Specialty Treatments

Duke’s speech-language pathologists also provide specialty treatments, including:

  • Augmentative and alternative communication
  • Respiratory muscle training
  • Speaking valves to support voice production in children with tracheostomies
  • Speech therapy for children with hearing loss and hearing disorders
  • Social groups for children who have trouble with the social aspects of language, to help them learn and practice skills with peers
  • Therapy for velopharyngeal dysfunction (when air leaks into the nasal passages and causes nasal-sounding, difficult-to-understand speech)

Speech-Language Evaluation

Your child’s initial speech-language pathology appointment will be focused on interviewing and testing. To start, the speech therapist will spend time listening to you -- the caregiver. We’ll ask about your child’s medical and developmental history. We will also address your questions and concerns and discuss goals for your child. This allows time for your child to become more comfortable in the environment and with the speech therapist, and the information you share will help guide the evaluation. 

Next, we’ll spend some time observing and interacting with your child. We’ll evaluate your child’s strengths and needs using carefully chosen, up-to-date, and evidence-based tools and measures.

Finally, the speech-language pathologist will talk with you about next steps, additional testing, and treatment plans. Altogether, this appointment lasts about 60 to 90 minutes.

Our Locations

Duke Health offers locations throughout the Triangle. Find one near you.

Additional Testing

Additional tests your child’s speech-language pathologist may request include:

A thin, flexible tube with a camera on the end (called a nasopharyngoscope) is inserted through your child’s nose to the back of the throat. This helps the provider see how parts of the mouth move during speech.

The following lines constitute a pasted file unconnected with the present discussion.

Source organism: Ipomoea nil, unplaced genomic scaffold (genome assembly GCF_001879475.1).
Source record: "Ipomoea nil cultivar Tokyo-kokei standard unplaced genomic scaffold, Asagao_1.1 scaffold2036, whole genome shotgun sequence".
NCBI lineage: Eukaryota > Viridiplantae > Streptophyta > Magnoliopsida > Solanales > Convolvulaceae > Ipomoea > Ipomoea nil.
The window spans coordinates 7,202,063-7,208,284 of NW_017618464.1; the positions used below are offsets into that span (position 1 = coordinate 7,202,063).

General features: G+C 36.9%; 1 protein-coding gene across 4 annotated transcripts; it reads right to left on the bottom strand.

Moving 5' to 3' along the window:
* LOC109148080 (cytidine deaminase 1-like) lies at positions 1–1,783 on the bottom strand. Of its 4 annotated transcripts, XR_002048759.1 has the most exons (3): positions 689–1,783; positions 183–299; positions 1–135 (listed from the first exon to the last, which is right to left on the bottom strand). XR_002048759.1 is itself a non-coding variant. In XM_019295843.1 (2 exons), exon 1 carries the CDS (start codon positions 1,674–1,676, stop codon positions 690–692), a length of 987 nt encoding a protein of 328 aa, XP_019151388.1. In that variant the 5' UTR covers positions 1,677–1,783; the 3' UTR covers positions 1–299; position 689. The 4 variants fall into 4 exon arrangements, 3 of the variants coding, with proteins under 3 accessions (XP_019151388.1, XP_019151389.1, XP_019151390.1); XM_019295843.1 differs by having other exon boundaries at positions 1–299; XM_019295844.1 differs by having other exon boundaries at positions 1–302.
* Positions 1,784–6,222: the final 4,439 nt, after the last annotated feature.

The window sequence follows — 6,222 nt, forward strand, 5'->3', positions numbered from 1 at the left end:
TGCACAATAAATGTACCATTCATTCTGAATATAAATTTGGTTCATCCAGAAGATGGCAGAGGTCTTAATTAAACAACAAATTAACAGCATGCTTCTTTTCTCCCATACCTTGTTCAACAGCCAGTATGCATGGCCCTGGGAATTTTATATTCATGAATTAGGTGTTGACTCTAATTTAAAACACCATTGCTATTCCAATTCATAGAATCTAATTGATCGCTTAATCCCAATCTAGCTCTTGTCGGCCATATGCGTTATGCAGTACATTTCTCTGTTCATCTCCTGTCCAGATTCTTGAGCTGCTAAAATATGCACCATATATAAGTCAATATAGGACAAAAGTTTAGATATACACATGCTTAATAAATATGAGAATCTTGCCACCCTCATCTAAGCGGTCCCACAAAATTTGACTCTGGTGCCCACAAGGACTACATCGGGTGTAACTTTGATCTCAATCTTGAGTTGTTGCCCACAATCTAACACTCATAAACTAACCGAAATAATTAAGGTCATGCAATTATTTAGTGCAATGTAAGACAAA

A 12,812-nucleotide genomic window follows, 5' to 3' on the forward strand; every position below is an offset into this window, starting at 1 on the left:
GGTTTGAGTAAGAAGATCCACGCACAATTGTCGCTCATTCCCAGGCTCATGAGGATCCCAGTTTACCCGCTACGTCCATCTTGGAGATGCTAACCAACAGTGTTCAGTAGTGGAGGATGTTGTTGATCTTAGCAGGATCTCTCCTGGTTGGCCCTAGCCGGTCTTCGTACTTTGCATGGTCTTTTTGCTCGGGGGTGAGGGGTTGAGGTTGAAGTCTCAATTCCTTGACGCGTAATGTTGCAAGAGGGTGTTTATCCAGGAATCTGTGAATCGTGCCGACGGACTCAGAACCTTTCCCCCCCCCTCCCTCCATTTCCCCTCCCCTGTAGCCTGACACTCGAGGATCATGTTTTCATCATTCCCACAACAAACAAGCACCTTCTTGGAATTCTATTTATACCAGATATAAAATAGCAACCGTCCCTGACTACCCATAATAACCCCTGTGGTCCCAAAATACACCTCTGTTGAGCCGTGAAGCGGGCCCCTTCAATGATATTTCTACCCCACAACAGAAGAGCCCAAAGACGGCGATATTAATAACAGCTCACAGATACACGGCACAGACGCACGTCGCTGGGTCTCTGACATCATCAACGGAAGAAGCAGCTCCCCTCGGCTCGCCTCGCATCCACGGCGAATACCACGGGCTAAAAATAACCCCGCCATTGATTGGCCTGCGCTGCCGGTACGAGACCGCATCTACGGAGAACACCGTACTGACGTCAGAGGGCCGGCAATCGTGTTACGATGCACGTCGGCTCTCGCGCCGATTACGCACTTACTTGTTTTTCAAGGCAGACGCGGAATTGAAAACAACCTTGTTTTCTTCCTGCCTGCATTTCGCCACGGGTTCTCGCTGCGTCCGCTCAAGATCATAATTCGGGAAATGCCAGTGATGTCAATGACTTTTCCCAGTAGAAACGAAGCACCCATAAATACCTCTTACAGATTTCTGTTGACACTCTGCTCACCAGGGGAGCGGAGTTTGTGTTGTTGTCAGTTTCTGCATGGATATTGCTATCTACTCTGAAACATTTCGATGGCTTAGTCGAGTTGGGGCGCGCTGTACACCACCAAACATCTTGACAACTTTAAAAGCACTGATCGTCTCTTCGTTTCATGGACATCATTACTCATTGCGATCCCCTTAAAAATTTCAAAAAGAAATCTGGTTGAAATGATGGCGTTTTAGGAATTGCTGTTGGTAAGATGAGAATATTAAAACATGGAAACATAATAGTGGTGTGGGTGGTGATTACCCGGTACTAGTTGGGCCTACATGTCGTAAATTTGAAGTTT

Your child wears a headset equipped with microphones and is asked to read or repeat phrases. The audio is recorded and analyzed by a computer program. This test measures the velopharyngeal opening, which connects the oral and nasal air passageways. 

Respiratory Pressure Manometry
Your child is asked to exhale and inhale into a device to help the speech therapist understand their respiratory strength for speech and/or swallowing and to direct therapy recommendations.

Swallowing Tests
Our specialists use tests like videofluoroscopic swallow studies and fiberoptic endoscopic evaluation of swallowing to diagnose swallowing disorders.

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Why Choose Duke

A Team Approach
Our team of speech-language pathologists is large and part of a renowned health care organization. This gives us access to the most recent advances in the field of speech pathology. We collaborate with you, other members of your child’s care team, and schools to provide the best-possible care.

Advanced Technology
We use sophisticated instruments, equipment, computer software systems, and other tools to diagnose and treat your child’s communication or swallowing disorder. This technology can provide specific information about the type and severity of your child’s impairment and can lead to a more precise diagnosis and treatment plan.

Best Children's Hospital in NC

Duke Children's Hospital & Health Center is proud to be nationally ranked in 10 pediatric specialties.

This page was medically reviewed on 04/03/2023 by